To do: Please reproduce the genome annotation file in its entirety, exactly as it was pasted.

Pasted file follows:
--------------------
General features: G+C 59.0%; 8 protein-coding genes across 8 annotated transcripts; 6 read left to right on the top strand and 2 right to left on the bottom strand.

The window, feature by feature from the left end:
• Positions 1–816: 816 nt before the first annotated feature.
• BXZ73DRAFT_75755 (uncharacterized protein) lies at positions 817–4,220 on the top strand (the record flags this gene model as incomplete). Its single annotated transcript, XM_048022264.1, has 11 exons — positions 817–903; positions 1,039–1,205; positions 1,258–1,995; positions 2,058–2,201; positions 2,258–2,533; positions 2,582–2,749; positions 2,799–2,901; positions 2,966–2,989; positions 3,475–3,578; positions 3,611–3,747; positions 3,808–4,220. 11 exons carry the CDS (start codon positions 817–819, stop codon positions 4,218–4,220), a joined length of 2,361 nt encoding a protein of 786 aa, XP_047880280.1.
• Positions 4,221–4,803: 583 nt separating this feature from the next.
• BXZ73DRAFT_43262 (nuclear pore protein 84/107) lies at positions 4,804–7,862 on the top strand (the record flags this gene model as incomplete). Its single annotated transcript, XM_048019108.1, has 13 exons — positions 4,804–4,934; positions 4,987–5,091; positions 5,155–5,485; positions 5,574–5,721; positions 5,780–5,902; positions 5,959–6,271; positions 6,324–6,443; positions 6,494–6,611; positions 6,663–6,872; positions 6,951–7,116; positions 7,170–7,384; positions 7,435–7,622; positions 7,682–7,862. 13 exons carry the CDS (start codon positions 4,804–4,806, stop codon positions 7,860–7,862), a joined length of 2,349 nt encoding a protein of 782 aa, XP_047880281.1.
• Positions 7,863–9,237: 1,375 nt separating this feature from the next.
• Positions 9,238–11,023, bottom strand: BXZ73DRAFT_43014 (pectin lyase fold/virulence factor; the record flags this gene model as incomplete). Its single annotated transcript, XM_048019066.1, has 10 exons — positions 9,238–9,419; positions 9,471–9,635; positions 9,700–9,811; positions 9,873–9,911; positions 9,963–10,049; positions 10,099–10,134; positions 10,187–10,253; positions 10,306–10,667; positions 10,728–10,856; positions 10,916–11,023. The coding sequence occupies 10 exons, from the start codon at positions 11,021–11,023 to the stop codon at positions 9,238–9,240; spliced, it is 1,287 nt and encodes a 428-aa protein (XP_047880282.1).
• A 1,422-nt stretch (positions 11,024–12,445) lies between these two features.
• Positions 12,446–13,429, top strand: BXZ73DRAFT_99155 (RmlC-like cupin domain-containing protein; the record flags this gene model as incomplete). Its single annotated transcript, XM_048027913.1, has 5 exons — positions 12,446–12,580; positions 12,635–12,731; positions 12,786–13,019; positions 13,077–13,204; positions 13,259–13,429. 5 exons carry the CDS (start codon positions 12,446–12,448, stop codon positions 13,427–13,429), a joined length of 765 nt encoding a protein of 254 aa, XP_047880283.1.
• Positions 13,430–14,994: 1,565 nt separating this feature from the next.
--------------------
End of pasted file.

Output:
General features: G+C 59.0%; 8 protein-coding genes across 8 annotated transcripts; 6 read left to right on the top strand and 2 right to left on the bottom strand.

The window, feature by feature from the left end:
• Positions 1–816: 816 nt before the first annotated feature.
• BXZ73DRAFT_75755 (uncharacterized protein) lies at positions 817–4,220 on the top strand (the record flags this gene model as incomplete). Its single annotated transcript, XM_048022264.1, has 11 exons — positions 817–903; positions 1,039–1,205; positions 1,258–1,995; positions 2,058–2,201; positions 2,258–2,533; positions 2,582–2,749; positions 2,799–2,901; positions 2,966–2,989; positions 3,475–3,578; positions 3,611–3,747; positions 3,808–4,220. 11 exons carry the CDS (start codon positions 817–819, stop codon positions 4,218–4,220), a joined length of 2,361 nt encoding a protein of 786 aa, XP_047880280.1.
• Positions 4,221–4,803: 583 nt separating this feature from the next.
• BXZ73DRAFT_43262 (nuclear pore protein 84/107) lies at positions 4,804–7,862 on the top strand (the record flags this gene model as incomplete). Its single annotated transcript, XM_048019108.1, has 13 exons — positions 4,804–4,934; positions 4,987–5,091; positions 5,155–5,485; positions 5,574–5,721; positions 5,780–5,902; positions 5,959–6,271; positions 6,324–6,443; positions 6,494–6,611; positions 6,663–6,872; positions 6,951–7,116; positions 7,170–7,384; positions 7,435–7,622; positions 7,682–7,862. 13 exons carry the CDS (start codon positions 4,804–4,806, stop codon positions 7,860–7,862), a joined length of 2,349 nt encoding a protein of 782 aa, XP_047880281.1.
• Positions 7,863–9,237: 1,375 nt separating this feature from the next.
• Positions 9,238–11,023, bottom strand: BXZ73DRAFT_43014 (pectin lyase fold/virulence factor; the record flags this gene model as incomplete). Its single annotated transcript, XM_048019066.1, has 10 exons — positions 9,238–9,419; positions 9,471–9,635; positions 9,700–9,811; positions 9,873–9,911; positions 9,963–10,049; positions 10,099–10,134; positions 10,187–10,253; positions 10,306–10,667; positions 10,728–10,856; positions 10,916–11,023. The coding sequence occupies 10 exons, from the start codon at positions 11,021–11,023 to the stop codon at positions 9,238–9,240; spliced, it is 1,287 nt and encodes a 428-aa protein (XP_047880282.1).
• A 1,422-nt stretch (positions 11,024–12,445) lies between these two features.
• Positions 12,446–13,429, top strand: BXZ73DRAFT_99155 (RmlC-like cupin domain-containing protein; the record flags this gene model as incomplete). Its single annotated transcript, XM_048027913.1, has 5 exons — positions 12,446–12,580; positions 12,635–12,731; positions 12,786–13,019; positions 13,077–13,204; positions 13,259–13,429. 5 exons carry the CDS (start codon positions 12,446–12,448, stop codon positions 13,427–13,429), a joined length of 765 nt encoding a protein of 254 aa, XP_047880283.1.
• Positions 13,430–14,994: 1,565 nt separating this feature from the next.